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RESEARCH PAPERS

Three-Dimensional Boundary Layers Over an Infinite Swept Bump and Free Wing

[+] Author and Article Information
Xiaohua Wu, Kyle D. Squires

Department of Mechanical Engineering, 209 Votey Building, The University of Vermont, Burlington, VT 05405

J. Fluids Eng 117(4), 605-611 (Dec 01, 1995) (7 pages) doi:10.1115/1.2817310 History: Received September 17, 1994; Revised March 29, 1995; Online December 04, 2007

Abstract

Three-dimensional laminar boundary layers past an infinite swept bump and free wing were investigated numerically using the fractional step method. The objective of the work was to study the effect of surface curvature induced changes in pressure gradient and changes in the freestream flow on boundary layer skewness and growth. Simulation results demonstrate that for flows over the bump the first transition from adverse to favorable pressure gradient occurs at the front concave/convex inflexion and the second transition from favorable to adverse pressure gradient occurs at the summit. For flows past a free wing, the only transition from favorable to adverse pressure gradient occurs in front of the summit and the subsequent adverse pressure gradient is larger than the corresponding value for the bump. For both the bump and wing, the increase of initial skewing angle from 0 to 30 deg causes a 10 percent reduction in the length of the wake; the wake behind the wing is about 12 percent longer in streamwise extent than the corresponding wake behind the bump. Integral parameters in the flows over the bump display a wavy trend due to the two transitions of the pressure gradient. On the other hand, the single transition from favorable to adverse pressure gradient brings about a monotonic increase of the integral parameters for flows past the wing. Near separation and reattachment, surface-streamlines are skewed strongly in the spanwise direction. Conditions of flow detachment for the bump and wing are in good agreement with correlations for laminar separating flows with power-law velocity profiles as well as correlations for wall-curvature-induced turbulent separating flows.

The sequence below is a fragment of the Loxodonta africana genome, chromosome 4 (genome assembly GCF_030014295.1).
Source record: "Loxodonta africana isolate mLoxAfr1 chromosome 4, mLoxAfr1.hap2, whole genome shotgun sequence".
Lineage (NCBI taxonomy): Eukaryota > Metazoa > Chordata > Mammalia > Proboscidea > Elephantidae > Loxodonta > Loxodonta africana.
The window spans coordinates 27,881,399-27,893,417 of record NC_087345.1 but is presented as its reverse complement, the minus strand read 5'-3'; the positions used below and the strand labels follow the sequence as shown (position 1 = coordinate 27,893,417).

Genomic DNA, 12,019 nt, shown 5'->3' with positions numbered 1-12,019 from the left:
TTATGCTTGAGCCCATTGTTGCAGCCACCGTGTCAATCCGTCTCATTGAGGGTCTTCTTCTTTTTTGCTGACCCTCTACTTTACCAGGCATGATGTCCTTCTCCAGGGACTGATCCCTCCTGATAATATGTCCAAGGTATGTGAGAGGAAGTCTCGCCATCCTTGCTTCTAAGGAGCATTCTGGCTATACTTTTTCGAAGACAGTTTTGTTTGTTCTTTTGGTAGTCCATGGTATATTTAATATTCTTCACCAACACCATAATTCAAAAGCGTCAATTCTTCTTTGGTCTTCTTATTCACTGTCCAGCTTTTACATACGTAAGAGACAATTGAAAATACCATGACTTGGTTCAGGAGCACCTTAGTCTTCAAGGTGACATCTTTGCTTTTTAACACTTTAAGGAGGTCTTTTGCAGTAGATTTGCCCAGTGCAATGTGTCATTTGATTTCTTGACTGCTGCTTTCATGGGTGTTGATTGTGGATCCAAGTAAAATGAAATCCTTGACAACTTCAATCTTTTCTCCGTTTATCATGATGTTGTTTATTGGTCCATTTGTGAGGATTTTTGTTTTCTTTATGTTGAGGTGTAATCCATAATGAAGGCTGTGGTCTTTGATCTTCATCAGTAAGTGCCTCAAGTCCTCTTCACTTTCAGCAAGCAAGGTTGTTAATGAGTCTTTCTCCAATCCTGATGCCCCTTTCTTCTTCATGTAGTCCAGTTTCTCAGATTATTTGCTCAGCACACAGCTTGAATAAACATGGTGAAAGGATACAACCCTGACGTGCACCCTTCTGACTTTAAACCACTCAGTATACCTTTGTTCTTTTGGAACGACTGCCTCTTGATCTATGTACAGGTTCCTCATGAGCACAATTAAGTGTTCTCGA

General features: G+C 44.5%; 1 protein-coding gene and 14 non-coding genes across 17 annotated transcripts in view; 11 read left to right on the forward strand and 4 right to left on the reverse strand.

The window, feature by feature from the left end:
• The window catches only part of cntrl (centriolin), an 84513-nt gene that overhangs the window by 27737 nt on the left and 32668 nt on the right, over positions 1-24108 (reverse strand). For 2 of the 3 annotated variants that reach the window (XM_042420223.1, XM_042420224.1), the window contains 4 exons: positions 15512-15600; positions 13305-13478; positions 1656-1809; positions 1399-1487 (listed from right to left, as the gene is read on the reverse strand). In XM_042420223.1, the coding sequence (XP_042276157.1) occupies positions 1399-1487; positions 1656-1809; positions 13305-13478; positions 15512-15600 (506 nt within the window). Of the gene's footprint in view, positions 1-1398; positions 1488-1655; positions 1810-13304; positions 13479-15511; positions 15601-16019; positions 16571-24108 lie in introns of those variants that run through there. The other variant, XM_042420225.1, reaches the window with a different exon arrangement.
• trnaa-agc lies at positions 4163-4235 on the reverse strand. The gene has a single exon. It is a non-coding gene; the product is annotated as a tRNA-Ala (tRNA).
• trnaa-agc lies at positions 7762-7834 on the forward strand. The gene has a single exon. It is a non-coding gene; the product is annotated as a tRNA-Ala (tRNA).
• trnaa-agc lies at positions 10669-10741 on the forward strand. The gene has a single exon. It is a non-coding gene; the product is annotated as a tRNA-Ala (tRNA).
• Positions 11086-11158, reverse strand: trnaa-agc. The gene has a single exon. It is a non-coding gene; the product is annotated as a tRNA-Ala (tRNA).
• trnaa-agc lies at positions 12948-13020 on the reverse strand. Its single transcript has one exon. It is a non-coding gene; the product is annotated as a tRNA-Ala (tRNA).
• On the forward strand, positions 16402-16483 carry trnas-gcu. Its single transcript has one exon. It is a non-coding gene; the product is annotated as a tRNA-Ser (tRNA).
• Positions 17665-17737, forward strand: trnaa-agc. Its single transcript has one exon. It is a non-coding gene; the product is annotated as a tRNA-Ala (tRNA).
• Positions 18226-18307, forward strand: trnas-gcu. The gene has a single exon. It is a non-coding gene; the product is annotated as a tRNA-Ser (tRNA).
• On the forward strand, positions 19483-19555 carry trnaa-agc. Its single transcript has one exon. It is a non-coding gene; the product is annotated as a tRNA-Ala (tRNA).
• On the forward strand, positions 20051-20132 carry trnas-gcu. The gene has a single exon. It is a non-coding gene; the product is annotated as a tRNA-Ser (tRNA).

Copyright © 1995 by The American Society of Mechanical Engineers
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